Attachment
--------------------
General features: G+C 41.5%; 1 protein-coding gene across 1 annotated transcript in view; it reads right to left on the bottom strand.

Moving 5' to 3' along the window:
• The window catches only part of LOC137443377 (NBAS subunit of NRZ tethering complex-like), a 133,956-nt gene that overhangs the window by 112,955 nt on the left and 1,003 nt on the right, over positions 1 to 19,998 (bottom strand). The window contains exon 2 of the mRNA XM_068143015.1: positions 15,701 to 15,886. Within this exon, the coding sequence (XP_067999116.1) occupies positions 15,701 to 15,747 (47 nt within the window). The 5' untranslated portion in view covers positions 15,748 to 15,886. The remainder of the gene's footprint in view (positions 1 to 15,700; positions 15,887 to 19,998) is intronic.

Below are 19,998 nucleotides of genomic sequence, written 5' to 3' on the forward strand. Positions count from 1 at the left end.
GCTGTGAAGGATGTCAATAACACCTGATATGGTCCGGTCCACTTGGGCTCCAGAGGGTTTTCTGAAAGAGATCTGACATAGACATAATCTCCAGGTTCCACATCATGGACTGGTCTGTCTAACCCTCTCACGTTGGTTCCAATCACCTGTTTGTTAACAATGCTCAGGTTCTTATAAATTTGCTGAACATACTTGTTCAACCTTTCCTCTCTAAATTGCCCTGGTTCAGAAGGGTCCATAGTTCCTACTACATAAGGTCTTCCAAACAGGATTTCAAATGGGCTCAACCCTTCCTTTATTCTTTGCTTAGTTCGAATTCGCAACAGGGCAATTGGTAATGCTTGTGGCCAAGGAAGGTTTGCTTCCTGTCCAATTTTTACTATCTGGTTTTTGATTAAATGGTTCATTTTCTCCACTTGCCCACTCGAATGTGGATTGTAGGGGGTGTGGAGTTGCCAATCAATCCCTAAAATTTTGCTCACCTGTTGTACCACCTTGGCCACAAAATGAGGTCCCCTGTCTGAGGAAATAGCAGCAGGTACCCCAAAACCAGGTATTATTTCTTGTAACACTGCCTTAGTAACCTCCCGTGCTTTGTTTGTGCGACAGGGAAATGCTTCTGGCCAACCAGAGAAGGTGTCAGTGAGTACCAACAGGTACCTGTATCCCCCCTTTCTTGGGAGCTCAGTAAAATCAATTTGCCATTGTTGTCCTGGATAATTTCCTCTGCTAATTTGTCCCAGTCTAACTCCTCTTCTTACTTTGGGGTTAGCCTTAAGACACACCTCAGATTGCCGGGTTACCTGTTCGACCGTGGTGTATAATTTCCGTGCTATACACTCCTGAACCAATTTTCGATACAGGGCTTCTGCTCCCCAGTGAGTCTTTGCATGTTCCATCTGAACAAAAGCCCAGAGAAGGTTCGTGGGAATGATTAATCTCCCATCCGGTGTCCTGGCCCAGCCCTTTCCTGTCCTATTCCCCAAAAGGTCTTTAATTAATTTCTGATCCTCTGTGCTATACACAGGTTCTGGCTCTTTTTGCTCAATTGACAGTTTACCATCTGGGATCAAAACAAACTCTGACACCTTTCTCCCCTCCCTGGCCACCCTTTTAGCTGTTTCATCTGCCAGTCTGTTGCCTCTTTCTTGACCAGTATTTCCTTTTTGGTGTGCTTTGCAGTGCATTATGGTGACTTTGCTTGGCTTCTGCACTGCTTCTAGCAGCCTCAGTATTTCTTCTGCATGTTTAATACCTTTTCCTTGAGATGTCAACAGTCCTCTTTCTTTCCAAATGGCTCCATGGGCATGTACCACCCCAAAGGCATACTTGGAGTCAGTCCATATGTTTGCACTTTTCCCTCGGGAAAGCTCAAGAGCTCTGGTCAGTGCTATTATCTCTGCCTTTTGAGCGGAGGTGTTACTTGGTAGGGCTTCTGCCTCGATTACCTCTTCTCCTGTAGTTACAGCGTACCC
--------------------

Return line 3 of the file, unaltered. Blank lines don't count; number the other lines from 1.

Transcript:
• The window catches only part of LOC137443377 (NBAS subunit of NRZ tethering complex-like), a 133,956-nt gene that overhangs the window by 112,955 nt on the left and 1,003 nt on the right, over positions 1 to 19,998 (bottom strand). The window contains exon 2 of the mRNA XM_068143015.1: positions 15,701 to 15,886. Within this exon, the coding sequence (XP_067999116.1) occupies positions 15,701 to 15,747 (47 nt within the window). The 5' untranslated portion in view covers positions 15,748 to 15,886. The remainder of the gene's footprint in view (positions 1 to 15,700; positions 15,887 to 19,998) is intronic.